While I appreciate Maria P.P. Root’s Bill of Rights for Racially Mixed People A LOT, the day where I feel I can really “identify myself differently than strangers expect me to identify” in a culture outside of lovely Claremont, seems like it may never come. And maybe yeah through words I can say I identify a certain way, peoples’ minds are already made up. Most of the time they stop listening after they hear a portion of my mix that they already decided I am. “I’m half Chinese, half ………..*white noise*” She’s Chinese, knew it.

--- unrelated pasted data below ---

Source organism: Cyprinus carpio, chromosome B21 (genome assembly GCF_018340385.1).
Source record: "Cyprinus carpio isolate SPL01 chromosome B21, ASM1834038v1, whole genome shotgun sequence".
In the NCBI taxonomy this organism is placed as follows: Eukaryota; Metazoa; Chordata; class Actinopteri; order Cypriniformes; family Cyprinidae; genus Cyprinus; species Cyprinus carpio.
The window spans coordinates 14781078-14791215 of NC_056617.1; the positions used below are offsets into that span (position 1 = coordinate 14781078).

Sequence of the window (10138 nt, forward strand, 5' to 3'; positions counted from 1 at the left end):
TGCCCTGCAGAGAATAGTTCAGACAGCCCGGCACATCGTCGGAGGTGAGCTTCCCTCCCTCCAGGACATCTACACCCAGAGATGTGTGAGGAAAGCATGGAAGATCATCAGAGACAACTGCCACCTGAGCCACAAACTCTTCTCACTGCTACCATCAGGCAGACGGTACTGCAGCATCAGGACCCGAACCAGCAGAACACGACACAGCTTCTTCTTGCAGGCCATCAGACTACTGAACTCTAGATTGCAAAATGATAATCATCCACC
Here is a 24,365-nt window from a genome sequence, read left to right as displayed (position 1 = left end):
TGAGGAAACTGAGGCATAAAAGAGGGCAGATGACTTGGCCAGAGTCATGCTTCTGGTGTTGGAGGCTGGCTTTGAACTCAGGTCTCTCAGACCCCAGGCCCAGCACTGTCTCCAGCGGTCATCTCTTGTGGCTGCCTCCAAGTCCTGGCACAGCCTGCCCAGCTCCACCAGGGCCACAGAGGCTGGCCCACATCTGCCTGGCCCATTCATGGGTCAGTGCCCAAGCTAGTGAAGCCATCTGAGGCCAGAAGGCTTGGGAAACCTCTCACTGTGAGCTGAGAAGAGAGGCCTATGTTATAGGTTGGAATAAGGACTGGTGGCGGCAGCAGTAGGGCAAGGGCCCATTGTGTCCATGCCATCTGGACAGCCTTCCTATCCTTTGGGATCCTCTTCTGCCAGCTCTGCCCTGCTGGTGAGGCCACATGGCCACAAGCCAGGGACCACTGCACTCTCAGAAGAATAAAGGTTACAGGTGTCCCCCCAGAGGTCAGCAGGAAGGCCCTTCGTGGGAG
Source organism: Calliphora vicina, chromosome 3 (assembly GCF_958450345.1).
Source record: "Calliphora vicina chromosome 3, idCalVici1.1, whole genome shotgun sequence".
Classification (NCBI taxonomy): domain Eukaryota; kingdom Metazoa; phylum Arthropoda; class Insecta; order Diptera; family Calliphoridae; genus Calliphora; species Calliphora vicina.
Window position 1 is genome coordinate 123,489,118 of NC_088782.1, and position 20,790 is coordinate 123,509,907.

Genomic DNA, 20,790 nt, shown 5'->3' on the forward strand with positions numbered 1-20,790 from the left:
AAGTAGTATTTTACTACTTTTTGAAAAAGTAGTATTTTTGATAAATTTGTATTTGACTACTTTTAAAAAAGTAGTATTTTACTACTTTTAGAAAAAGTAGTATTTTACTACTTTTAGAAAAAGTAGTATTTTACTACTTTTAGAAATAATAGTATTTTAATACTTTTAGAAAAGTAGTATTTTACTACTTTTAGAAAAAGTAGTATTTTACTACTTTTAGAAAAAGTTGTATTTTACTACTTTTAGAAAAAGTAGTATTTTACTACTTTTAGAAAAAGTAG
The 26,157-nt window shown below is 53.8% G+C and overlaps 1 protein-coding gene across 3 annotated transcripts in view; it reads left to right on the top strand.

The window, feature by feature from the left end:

In Spickard’s text, there is a quote by American sociologist Edward Reuter who wrote that “the mixed blood is [by definition] an unadjusted person” (p. 216). Well, Reuter, I beg to differ. Yes, based off everything I wrote thus far, it may seem as though I feel displaced in everywhere I’ve lived and yes, I didn’t feel completely assimilated into most cultures I have experienced living in, but those were all stories that merely introduced the beginning of my journey. I’m at a place now where I still redefine who I am on a daily basis, but if there’s one trait or skill I have acquired through my upbringing, it’s that I’m able to adapt to new situations/places very quickly. Maybe people won’t accept me at first and maybe they’ll highlight why I don’t fit in right away, but before you know it I’ll make you comfortable with my presence and who I believe I am. No matter where you’re from, no matter what you look like. I may not have grown up with the privilege of feeling comfortable myself in new places, but I don’t see that as reason to make others feel uncomfortable with me.